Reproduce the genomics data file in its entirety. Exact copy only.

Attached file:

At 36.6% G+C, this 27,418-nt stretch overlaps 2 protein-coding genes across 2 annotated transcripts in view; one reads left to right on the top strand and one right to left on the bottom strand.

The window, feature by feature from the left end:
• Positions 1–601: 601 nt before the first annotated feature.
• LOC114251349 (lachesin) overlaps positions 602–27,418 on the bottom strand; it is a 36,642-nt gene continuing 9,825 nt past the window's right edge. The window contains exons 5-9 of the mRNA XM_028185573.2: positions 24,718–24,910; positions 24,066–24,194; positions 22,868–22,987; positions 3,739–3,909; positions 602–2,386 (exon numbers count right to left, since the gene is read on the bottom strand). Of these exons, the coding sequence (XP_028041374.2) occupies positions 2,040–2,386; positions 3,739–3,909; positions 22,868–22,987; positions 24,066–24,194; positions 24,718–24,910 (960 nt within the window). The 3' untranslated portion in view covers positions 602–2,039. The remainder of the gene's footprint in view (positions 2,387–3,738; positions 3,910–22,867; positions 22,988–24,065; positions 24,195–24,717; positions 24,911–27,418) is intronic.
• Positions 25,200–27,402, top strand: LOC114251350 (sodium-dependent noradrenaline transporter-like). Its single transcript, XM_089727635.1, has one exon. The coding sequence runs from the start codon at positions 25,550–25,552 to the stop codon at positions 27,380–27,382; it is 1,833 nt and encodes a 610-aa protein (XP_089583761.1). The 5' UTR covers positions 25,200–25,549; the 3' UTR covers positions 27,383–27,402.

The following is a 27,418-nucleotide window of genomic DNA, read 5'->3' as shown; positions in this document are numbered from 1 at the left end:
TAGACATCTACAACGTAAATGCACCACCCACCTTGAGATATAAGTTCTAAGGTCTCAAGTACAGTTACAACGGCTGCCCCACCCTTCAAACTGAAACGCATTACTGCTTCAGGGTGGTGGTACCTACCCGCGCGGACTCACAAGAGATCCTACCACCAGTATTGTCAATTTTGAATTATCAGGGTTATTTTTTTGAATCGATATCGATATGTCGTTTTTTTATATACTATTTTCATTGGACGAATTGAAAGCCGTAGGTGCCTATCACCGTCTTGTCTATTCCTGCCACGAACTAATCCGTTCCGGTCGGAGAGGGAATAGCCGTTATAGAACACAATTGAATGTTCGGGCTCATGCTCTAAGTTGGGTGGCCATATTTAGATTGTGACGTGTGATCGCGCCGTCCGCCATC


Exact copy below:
At 36.6% G+C, this 27,418-nt stretch overlaps 2 protein-coding genes across 2 annotated transcripts in view; one reads left to right on the top strand and one right to left on the bottom strand.

The window, feature by feature from the left end:
• Positions 1–601: 601 nt before the first annotated feature.
• LOC114251349 (lachesin) overlaps positions 602–27,418 on the bottom strand; it is a 36,642-nt gene continuing 9,825 nt past the window's right edge. The window contains exons 5-9 of the mRNA XM_028185573.2: positions 24,718–24,910; positions 24,066–24,194; positions 22,868–22,987; positions 3,739–3,909; positions 602–2,386 (exon numbers count right to left, since the gene is read on the bottom strand). Of these exons, the coding sequence (XP_028041374.2) occupies positions 2,040–2,386; positions 3,739–3,909; positions 22,868–22,987; positions 24,066–24,194; positions 24,718–24,910 (960 nt within the window). The 3' untranslated portion in view covers positions 602–2,039. The remainder of the gene's footprint in view (positions 2,387–3,738; positions 3,910–22,867; positions 22,988–24,065; positions 24,195–24,717; positions 24,911–27,418) is intronic.
• Positions 25,200–27,402, top strand: LOC114251350 (sodium-dependent noradrenaline transporter-like). Its single transcript, XM_089727635.1, has one exon. The coding sequence runs from the start codon at positions 25,550–25,552 to the stop codon at positions 27,380–27,382; it is 1,833 nt and encodes a 610-aa protein (XP_089583761.1). The 5' UTR covers positions 25,200–25,549; the 3' UTR covers positions 27,383–27,402.

The following is a 27,418-nucleotide window of genomic DNA, read 5'->3' as shown; positions in this document are numbered from 1 at the left end:
TAGACATCTACAACGTAAATGCACCACCCACCTTGAGATATAAGTTCTAAGGTCTCAAGTACAGTTACAACGGCTGCCCCACCCTTCAAACTGAAACGCATTACTGCTTCAGGGTGGTGGTACCTACCCGCGCGGACTCACAAGAGATCCTACCACCAGTATTGTCAATTTTGAATTATCAGGGTTATTTTTTTGAATCGATATCGATATGTCGTTTTTTTATATACTATTTTCATTGGACGAATTGAAAGCCGTAGGTGCCTATCACCGTCTTGTCTATTCCTGCCACGAACTAATCCGTTCCGGTCGGAGAGGGAATAGCCGTTATAGAACACAATTGAATGTTCGGGCTCATGCTCTAAGTTGGGTGGCCATATTTAGATTGTGACGTGTGATCGCGCCGTCCGCCATC